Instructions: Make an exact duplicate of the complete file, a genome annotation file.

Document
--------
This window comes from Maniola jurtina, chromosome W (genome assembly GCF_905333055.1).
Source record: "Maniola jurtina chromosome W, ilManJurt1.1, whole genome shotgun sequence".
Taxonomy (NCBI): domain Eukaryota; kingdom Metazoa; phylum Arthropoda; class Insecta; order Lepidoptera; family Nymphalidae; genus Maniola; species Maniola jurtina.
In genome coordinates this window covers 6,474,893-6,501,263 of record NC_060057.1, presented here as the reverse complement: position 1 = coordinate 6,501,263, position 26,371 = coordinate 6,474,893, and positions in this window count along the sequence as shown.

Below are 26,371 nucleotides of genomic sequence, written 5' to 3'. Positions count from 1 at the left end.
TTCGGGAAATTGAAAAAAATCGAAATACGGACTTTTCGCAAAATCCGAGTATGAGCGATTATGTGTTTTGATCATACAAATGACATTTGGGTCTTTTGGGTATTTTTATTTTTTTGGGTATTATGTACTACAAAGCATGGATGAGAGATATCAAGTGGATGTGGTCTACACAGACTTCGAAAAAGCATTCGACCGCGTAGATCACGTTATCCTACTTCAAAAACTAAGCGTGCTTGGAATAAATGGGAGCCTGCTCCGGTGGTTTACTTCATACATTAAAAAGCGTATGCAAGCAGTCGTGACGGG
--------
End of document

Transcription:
This window comes from Maniola jurtina, chromosome W (genome assembly GCF_905333055.1).
Source record: "Maniola jurtina chromosome W, ilManJurt1.1, whole genome shotgun sequence".
Taxonomy (NCBI): domain Eukaryota; kingdom Metazoa; phylum Arthropoda; class Insecta; order Lepidoptera; family Nymphalidae; genus Maniola; species Maniola jurtina.
In genome coordinates this window covers 6,474,893-6,501,263 of record NC_060057.1, presented here as the reverse complement: position 1 = coordinate 6,501,263, position 26,371 = coordinate 6,474,893, and positions in this window count along the sequence as shown.

Below are 26,371 nucleotides of genomic sequence, written 5' to 3'. Positions count from 1 at the left end.
TTCGGGAAATTGAAAAAAATCGAAATACGGACTTTTCGCAAAATCCGAGTATGAGCGATTATGTGTTTTGATCATACAAATGACATTTGGGTCTTTTGGGTATTTTTATTTTTTTGGGTATTATGTACTACAAAGCATGGATGAGAGATATCAAGTGGATGTGGTCTACACAGACTTCGAAAAAGCATTCGACCGCGTAGATCACGTTATCCTACTTCAAAAACTAAGCGTGCTTGGAATAAATGGGAGCCTGCTCCGGTGGTTTACTTCATACATTAAAAAGCGTATGCAAGCAGTCGTGACGGG